Democratic Peace Theory
During this affair, Washington was dealing with the more serious problem of the conflict with the Confederation. Britain used this situation to indirectly give support to the south. Even though the US public was very inclined for war and wanted to resist Britain, the Lincoln administration recognized the disastrous consequences of entering a war against the south and England at the same time. The north was already fully occupied militarily and couldn’t afford another war, hence Washington finally seceded to English pressure and gave in to their demands.
“The british government was hardly less bellicose than the public and the press. Fortified by legal opinions holding that Mason and Slidell had been removed from the Trent in contravention of international law, the cabinet adopted a hard-line policy that mirrored the public mood. Prime minister lord Palmerstone’s first reaction to the news of the Trent incident was to write to the Secretary of State for war that, because of Britain’s precarious relations with the US, the government reconsider cuts in military expenditures planned to take effect in 1862.” (Layne, 1994)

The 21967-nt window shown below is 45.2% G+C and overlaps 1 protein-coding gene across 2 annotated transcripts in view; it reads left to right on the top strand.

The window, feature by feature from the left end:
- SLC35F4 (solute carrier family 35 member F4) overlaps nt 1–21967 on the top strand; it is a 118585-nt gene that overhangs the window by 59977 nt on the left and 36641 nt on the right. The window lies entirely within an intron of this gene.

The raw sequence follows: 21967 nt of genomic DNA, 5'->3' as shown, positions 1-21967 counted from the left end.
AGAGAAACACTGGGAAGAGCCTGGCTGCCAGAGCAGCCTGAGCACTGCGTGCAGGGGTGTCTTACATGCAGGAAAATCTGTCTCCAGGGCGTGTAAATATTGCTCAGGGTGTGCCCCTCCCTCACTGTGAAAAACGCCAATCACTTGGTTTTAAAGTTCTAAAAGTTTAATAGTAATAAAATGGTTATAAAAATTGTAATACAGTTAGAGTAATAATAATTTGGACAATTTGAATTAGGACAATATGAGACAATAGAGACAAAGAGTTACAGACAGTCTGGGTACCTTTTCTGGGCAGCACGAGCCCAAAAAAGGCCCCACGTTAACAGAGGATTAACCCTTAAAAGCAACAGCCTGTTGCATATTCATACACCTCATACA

We can therefore see that the avoidance of confrontation in this case cannot be explained by the democratic peace theory. Public opinion and inner state peaceful norms had nothing to do with the decision of going into war. Quite the contrary, the public was in favour of